November 27, 2007
AOPA ePublishing staff
By AOPA ePublishing staff
Sen. Trent Lott (R-Miss.), the ranking member of the Senate aviation subcommittee, announced his retirement on Nov. 26. And the first question to pop into some pilots' minds was: What does this mean for the user fee fight?
That's because Lott and Sen. John D. Rockefeller (D-W.V.), aviation subcommittee chairman, are co-authors of S.1300, the Senate FAA funding bill that includes a $25 per flight user fee. Their position on user fees has so far precluded any compromise with the Senate Finance Committee and its bill that would fund FAA with modest tax increases and no user fees. That's why the funding issue is currently stalled in the Senate.
"At this point, we don't expect that the Senate will act on FAA funding before the end of the year," said AOPA President Phil Boyer. "And before any action on the bill, the Republican leadership will likely appoint a new ranking member to replace Lott on the aviation subcommittee.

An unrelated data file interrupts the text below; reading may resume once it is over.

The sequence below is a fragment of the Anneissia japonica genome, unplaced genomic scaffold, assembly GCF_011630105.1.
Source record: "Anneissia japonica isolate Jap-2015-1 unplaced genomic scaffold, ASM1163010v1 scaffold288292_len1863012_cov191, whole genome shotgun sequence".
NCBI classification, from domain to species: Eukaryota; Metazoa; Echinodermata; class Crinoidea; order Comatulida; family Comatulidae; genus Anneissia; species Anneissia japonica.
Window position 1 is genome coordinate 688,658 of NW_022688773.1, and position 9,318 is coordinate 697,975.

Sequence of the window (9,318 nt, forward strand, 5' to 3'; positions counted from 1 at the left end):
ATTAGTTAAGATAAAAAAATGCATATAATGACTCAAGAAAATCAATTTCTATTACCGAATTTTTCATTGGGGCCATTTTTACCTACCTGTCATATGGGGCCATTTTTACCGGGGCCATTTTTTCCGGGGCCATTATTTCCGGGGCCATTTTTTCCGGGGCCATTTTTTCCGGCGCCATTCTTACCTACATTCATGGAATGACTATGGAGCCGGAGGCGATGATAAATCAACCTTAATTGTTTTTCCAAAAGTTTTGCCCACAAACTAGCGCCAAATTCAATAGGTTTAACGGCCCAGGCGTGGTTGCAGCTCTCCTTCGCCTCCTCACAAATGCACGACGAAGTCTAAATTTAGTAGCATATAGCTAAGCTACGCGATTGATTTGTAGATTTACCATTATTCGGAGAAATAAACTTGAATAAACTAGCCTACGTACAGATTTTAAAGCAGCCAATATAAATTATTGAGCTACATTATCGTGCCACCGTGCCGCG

"We don't know whom that will be yet, and it leaves open the question of whether Rockefeller will have the strong Republican support for user fees that he had with Lott."
For 35 years Lott has represented Mississippi in Congress, starting in the House, and later winning election to the Senate. He was viewed by many as a pragmatic, effective legislator.
While AOPA disagreed strongly with Lott on the issue of user fees, he had been helpful to general aviation in past. He was awarded AOPA's Hartranft Award in 2001 for his leadership in pushing AIR-21 through Congress, the landmark bill that unlocked the aviation trust fund.
November 27, 2007
FAA Financial and Regulatory,
The sponsor of a bill to expand the number of pilots eligible to fly with a driver’s license medical is asking colleagues for their support.
AOPA members are being encouraged to contact their representatives in support of a bill that would require the FAA to go through the rulemaking process.
Flight testing of a factory version of the Quicksilver Sport 2S, the first of two models with factory-built versions planned, is complete.
AOPA thanks our members for their continued support in protecting the freedom to fly.